It is noteworthy that although the pledge to include ART in the UC benefit package was made in 2001, treatment costs were only formally covered by the Plan in 2005. This was because negotiations were necessary between the MoPH's Disease Control Department, which had been responsible for treatment provision since 1992, and the UC plan managers [8]. The transfer of programme supervision and ARV procurement roles as well as corresponding budgets was protracted and took time to resolve. Meanwhile, NGO coalitions continued to advocate for ARV-based therapy as one of the UC benefits, as they believed that this would assure the sustainability of treatment provision.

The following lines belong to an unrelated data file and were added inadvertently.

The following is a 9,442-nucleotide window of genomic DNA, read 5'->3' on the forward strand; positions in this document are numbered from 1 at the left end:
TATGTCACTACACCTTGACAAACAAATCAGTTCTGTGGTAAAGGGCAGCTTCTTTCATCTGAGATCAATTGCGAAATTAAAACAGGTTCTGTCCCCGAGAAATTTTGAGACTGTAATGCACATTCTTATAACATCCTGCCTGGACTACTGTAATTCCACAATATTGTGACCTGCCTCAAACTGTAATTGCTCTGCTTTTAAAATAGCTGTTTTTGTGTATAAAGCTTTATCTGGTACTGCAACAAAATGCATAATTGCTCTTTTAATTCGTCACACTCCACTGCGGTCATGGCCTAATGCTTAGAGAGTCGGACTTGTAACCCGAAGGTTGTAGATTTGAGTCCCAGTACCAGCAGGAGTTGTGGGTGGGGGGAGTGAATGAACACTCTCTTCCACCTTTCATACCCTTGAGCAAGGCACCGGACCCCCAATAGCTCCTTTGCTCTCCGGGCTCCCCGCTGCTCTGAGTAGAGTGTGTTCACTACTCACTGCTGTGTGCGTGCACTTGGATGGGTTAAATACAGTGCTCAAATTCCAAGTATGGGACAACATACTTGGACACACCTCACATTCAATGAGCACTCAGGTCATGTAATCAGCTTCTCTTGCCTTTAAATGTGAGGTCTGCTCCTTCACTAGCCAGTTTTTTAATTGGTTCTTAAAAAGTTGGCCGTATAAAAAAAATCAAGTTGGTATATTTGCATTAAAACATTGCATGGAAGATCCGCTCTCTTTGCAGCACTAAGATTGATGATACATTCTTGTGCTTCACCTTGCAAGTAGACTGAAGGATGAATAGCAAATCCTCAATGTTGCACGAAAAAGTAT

In conclusion, the allocation of public resources to subsidise ART in Thailand has always been driven by policy considerations of resource availability and affordability. However, at certain points in the policy process, other motivations, specifically over human rights and equity, were extremely important in providing the impetus for radical change. The sustainability of ART programme in Thailand remains uncertain. The drug costs may escalate dramatically if viral resistance to the current first-line regimens develops among large proportions of the treated population, resulting in the rising demand for expensive, imported original ARV products. International and bilateral regulations on trade-related intellectual property rights protection are other threats. While the production of many new generic ARVs including indinavir, ritonavir and saquinavir, as well as other drugs in new dosage forms and fix-dose combinations [38] has expanded the capacity of the ART programme, there is a continuing battle over market exclusivity of pharmaceutical products as a result of Thai-US Free Trade Agreements which may threaten the price and production of these drugs in the future [39].